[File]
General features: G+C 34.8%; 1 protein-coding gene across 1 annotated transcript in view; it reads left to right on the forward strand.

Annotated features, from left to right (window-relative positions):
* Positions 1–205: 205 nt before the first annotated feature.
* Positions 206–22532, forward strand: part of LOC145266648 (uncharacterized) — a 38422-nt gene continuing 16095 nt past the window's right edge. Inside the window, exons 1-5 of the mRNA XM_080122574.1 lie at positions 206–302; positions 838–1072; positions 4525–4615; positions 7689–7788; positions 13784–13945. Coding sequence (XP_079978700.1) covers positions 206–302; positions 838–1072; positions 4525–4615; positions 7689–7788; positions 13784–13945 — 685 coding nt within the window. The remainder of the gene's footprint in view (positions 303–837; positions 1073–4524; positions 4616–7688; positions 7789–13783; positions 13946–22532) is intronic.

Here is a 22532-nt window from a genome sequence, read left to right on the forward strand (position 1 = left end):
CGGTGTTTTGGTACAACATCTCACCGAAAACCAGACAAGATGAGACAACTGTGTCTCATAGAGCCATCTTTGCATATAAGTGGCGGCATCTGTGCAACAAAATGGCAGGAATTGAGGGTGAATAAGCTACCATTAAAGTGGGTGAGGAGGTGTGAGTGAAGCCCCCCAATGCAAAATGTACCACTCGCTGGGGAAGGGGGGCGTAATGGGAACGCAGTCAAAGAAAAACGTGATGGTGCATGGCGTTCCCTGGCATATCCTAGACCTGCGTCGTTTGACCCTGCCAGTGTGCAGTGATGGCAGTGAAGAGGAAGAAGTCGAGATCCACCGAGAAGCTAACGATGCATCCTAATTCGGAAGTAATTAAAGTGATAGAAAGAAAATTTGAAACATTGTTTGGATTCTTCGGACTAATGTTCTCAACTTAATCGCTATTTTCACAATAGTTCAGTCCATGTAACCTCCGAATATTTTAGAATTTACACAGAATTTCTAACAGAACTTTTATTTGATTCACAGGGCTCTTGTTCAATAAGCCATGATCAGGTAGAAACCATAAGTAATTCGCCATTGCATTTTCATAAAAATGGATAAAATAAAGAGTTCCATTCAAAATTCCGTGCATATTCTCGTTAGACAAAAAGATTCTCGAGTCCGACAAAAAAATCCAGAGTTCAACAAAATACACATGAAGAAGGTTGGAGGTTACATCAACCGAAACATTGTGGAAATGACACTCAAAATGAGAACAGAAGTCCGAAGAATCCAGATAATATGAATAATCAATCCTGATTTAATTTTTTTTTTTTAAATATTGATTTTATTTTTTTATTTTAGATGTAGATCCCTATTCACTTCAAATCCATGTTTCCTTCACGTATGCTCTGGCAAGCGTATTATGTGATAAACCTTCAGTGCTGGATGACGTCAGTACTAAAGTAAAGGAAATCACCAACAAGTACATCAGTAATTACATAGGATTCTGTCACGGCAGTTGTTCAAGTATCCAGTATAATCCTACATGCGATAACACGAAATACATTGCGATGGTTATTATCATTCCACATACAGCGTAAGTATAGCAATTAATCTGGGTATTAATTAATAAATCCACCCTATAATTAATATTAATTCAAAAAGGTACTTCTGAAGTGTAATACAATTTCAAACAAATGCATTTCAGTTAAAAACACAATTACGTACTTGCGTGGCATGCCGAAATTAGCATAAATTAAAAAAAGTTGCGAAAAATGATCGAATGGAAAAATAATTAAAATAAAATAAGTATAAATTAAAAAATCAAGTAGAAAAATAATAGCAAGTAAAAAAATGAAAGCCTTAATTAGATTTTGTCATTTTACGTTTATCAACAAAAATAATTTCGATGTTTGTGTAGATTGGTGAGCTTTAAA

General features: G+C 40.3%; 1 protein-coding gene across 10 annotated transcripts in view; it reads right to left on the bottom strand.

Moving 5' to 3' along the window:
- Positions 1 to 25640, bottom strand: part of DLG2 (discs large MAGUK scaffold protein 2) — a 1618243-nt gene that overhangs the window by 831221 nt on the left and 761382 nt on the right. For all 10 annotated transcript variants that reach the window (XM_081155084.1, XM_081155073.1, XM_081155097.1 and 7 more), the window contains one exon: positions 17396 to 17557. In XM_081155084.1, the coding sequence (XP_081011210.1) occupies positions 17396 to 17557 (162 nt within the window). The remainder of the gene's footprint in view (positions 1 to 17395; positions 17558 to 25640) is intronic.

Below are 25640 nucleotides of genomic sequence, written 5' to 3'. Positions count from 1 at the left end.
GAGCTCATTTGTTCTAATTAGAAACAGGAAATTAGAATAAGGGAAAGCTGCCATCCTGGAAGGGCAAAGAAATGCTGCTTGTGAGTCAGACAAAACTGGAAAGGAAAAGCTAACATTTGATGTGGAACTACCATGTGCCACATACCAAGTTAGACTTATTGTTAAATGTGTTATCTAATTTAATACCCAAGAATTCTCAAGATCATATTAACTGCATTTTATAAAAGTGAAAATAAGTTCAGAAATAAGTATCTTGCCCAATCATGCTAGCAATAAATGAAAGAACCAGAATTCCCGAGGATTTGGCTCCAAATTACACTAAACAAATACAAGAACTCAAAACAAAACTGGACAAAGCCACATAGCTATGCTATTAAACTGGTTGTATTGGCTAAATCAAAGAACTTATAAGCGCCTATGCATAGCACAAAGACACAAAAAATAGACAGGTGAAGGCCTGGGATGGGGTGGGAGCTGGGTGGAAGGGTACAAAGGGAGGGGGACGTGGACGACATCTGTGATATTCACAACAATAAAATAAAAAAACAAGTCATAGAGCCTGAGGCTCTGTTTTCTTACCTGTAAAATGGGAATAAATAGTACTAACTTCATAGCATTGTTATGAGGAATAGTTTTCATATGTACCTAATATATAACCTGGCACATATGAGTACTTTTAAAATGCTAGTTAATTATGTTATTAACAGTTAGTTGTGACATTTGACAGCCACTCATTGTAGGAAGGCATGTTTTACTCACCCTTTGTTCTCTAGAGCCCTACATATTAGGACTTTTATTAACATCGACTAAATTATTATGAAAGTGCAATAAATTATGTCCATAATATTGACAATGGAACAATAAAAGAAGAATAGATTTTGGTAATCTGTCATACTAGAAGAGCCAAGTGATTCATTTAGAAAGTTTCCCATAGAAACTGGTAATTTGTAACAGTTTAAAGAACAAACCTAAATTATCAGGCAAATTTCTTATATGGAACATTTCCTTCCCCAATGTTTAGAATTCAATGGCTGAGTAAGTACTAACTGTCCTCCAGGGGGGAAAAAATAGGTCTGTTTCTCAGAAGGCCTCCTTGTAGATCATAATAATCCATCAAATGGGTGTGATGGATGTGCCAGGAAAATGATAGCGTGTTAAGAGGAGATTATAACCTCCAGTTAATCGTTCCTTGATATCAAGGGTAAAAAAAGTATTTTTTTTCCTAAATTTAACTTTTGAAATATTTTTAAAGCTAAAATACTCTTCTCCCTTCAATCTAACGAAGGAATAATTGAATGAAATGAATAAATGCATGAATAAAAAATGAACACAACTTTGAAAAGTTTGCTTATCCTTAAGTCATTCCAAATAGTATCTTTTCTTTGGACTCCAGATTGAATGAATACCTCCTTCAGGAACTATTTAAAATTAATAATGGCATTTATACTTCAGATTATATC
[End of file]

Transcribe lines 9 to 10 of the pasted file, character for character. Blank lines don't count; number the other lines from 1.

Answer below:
- Positions 1 to 25640, bottom strand: part of DLG2 (discs large MAGUK scaffold protein 2) — a 1618243-nt gene that overhangs the window by 831221 nt on the left and 761382 nt on the right. For all 10 annotated transcript variants that reach the window (XM_081155084.1, XM_081155073.1, XM_081155097.1 and 7 more), the window contains one exon: positions 17396 to 17557. In XM_081155084.1, the coding sequence (XP_081011210.1) occupies positions 17396 to 17557 (162 nt within the window). The remainder of the gene's footprint in view (positions 1 to 17395; positions 17558 to 25640) is intronic.

Below are 25640 nucleotides of genomic sequence, written 5' to 3'. Positions count from 1 at the left end.